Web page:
The EU’s foreign policy is inadequate to the task of keeping Europe safe in today’s world of great power politics and uncertainty. Over the last five years, trust between Brussels and member states dwindled, and policy came to reflect the lowest common denominator of popular opinion. The coming five years herald acute pressure on Europe, particularly as Russia, China, and the US undermine multilateral institutions and treat trade, finance data, and security guarantees as instruments of power rather than global public goods.
Therefore, the new High Representative of the Union for Foreign Affairs and Security Policy should move quickly to rewire European foreign policymaking to exercise strategic sovereignty. The high representative needs more support on this strategy – from deputies, special representatives, and foreign ministers tasked with specific roles. The new leadership team in Brussels needs to reoperationalise European defence, build Europe’s self-sufficiency through a strong European pillar in NATO, and consider innovations such as a European Security Council. Europe will only build greater unity by tackling controversial issues head on in the European Council and the Foreign Affairs Council. The high representative needs to play a much more active role in these debates.
Looking ahead, many of the trends that have put pressure on the EU could become more acute in the next five years. In particular, the US under Trump is actively pursuing the idea of deploying economic warfare against the EU to get its way in trade disputes. It is actively dividing the EU, by asking central and eastern European governments whether they really want to hold their security relationship with the US hostage to Washington’s bilateral problems with Berlin and Brussels. And the months ahead will see EU unity come under great pressure in the Middle East, and in relations with countries such as Russia and Turkey too. But China will be the biggest source of transatlantic difficulties.
The trilateral relationship between the US, China, and the EU will determine the shape of the global economy in the next century. The EU has recently done a fairly good job of creating a common front in economic foreign policy on China, but it has been less good at responding to China’s geopolitical challenge in east Asia or even in Africa and the Middle East. The EU has also largely failed to realise that it shares with the US a common interest in addressing the China challenge. On Russia, the EU exceeded expectations by agreeing to and maintaining a tough sanctions regime after the Russian invasion of Ukraine in 2014. However, Europe has never really defined its interests in relation to Russia. The EU is meant to have a dual-track policy of sanctions and engagement, but it does not have a common policy beyond sanctions, and these are utterly divorced from any political strategy.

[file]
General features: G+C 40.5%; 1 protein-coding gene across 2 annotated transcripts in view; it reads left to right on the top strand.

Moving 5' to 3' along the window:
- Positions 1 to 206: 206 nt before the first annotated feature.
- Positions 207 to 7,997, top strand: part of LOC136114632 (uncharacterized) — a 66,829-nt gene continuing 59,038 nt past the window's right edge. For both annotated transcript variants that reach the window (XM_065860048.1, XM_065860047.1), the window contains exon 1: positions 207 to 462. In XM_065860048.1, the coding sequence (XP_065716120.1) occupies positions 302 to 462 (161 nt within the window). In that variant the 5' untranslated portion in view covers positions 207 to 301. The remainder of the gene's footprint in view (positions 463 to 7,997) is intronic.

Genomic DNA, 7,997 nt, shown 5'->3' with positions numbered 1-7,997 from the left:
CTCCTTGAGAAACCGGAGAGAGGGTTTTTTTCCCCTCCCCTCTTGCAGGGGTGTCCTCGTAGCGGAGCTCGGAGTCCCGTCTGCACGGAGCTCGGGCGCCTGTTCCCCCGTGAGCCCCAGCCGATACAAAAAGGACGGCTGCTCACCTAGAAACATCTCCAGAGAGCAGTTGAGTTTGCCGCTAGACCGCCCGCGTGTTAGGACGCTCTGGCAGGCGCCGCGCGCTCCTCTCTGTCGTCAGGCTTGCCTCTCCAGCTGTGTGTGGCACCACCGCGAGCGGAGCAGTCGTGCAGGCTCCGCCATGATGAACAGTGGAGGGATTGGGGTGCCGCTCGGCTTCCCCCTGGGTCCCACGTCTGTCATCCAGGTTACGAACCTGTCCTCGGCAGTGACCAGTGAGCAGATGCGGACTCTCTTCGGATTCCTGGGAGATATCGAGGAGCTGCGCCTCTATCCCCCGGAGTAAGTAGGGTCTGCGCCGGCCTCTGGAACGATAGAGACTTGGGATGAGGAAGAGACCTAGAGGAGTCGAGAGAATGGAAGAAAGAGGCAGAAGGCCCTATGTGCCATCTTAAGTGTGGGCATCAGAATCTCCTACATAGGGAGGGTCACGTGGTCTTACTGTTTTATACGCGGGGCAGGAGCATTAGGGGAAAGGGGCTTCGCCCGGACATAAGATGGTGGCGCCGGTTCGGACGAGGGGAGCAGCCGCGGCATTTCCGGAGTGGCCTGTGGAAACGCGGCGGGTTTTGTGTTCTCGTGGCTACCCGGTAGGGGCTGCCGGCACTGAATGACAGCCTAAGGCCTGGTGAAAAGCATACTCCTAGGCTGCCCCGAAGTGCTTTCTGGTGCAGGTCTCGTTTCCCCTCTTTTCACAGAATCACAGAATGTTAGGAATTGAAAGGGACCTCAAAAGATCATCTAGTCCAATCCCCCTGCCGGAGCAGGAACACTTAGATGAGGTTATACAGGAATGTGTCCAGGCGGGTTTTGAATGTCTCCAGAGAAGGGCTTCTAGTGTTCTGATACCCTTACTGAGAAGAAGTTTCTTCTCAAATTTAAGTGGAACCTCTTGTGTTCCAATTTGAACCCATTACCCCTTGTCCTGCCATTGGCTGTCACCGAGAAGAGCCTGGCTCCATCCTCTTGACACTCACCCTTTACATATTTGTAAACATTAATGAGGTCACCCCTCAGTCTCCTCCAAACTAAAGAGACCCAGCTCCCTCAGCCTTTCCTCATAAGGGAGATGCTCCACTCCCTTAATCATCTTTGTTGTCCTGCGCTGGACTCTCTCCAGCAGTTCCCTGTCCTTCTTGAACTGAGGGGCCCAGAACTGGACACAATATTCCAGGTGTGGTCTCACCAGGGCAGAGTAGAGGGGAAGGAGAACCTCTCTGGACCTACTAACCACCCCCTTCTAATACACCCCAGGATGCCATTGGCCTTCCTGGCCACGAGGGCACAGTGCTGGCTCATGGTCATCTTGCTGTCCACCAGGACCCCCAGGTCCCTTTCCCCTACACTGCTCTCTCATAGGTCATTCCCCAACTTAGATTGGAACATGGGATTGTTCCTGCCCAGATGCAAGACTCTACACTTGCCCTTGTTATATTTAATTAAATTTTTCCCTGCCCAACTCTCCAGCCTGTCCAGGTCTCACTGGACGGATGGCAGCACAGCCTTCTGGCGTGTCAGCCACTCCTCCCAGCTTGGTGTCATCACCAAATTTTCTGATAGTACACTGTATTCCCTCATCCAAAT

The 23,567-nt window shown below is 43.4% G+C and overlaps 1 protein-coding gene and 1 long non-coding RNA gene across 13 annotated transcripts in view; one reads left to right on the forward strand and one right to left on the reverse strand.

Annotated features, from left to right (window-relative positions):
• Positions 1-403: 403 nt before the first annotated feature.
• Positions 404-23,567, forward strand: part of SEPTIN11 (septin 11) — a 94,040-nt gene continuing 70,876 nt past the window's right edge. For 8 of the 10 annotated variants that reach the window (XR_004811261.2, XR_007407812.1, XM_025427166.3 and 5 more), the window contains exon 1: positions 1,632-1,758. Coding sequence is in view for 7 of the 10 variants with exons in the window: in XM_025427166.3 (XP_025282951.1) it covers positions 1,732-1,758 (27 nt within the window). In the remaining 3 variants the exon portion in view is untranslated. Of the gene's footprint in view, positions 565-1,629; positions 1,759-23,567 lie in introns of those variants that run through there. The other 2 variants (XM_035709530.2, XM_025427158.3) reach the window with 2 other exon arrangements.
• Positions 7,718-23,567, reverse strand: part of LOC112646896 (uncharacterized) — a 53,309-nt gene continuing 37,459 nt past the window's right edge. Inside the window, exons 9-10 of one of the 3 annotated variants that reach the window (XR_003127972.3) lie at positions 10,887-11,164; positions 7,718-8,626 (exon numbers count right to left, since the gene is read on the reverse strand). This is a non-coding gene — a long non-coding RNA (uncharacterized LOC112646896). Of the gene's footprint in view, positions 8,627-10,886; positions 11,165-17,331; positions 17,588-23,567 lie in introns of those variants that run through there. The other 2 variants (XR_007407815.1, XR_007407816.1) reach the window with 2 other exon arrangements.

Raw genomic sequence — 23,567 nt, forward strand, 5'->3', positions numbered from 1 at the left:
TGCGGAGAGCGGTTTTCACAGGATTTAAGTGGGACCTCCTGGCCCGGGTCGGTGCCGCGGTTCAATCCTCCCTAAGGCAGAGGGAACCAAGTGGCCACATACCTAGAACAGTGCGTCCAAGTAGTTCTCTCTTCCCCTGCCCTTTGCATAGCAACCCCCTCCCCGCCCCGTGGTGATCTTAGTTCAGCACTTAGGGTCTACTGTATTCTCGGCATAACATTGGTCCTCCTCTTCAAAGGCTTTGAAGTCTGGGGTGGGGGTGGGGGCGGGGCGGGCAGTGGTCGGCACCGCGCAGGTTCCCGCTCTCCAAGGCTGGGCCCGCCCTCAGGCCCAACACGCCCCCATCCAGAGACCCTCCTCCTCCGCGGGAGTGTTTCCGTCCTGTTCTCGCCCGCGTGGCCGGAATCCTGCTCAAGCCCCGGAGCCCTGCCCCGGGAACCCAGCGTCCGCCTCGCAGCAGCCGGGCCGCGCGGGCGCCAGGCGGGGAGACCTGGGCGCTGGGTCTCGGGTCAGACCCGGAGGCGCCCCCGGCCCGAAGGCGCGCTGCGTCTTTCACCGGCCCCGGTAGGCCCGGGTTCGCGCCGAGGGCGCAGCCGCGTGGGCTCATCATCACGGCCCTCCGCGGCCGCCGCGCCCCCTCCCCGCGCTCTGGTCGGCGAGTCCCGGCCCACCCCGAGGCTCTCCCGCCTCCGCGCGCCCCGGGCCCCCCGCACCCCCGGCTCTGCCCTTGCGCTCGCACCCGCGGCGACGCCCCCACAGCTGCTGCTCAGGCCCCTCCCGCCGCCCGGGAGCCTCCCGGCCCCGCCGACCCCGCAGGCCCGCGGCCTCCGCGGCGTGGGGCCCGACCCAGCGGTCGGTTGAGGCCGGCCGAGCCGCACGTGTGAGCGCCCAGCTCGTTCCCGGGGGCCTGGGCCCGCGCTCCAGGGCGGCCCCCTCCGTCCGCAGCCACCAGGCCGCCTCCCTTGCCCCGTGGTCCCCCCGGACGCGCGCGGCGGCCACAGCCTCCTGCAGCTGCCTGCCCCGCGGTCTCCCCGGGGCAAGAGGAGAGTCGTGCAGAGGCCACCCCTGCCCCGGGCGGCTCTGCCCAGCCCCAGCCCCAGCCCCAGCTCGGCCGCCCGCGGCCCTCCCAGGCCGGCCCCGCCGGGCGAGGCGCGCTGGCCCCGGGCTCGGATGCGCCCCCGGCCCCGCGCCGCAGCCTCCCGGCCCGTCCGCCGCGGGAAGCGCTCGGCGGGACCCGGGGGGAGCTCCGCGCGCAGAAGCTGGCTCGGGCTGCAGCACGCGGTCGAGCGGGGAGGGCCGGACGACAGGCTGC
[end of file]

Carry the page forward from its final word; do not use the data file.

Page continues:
And this is, in short, what the new high representative should do to help the EU to tackle all these challenges:
Rewiring Brussels – The next EU leadership needs to establish a machinery, an attitude, and a competence that member states can have confidence in. Brussels can set the agenda and ‘force’ member states to collectively address big issues they might prefer to ignore. It can also present relevant analysis, laying out the key facts and considerations that should form the basis for member states’ discussions and decision-making. The EU must take the lead in finding new ways for Europe to organise itself better and take more responsibility for its own security.
Reorganizing European Defence – With NATO remaining the central body for the territorial defence of Europe from Russia and other threats, for all other areas of their security, Europeans need to find ways to organise themselves better and take more responsibility. This is both so that they can be a better partner for the US and so that they can act alone, if necessary. Moreover, with Brexit looming large, the EU and UK should conclude a security treaty to allow the EU to share information and work with the British on counter-terrorism and crime.
Finding Unity and Engaging Member States – In recent years, a minority of member states, such as Hungary, Greece and Slovenia, has increasingly taken to blocking EU decision-making as a way of courting favour with third powers, and namely China. It is tempting to get around this by introducing qualified majority voting on foreign policy, though this faces a practical as well as a philosophical challenge. The long-term challenge is to build a form of de facto solidarity by showing that the EU is the first line of defence for many countries’ core interests. On the most general level, the key to achieving this solidarity is by acting and being seen to act. That is to say: the EU can best establish mutual trust through the practical experience of common action. The foreign policy muscle will only develop if it gets lots of exercise.
‚From Plaything to Player: How Europe Can Stand Up for Itself in the Next Five Years‘ – Policy Brief by Carl Bildt and Mark Leonard – European Council on Foreign Relations / ECFR.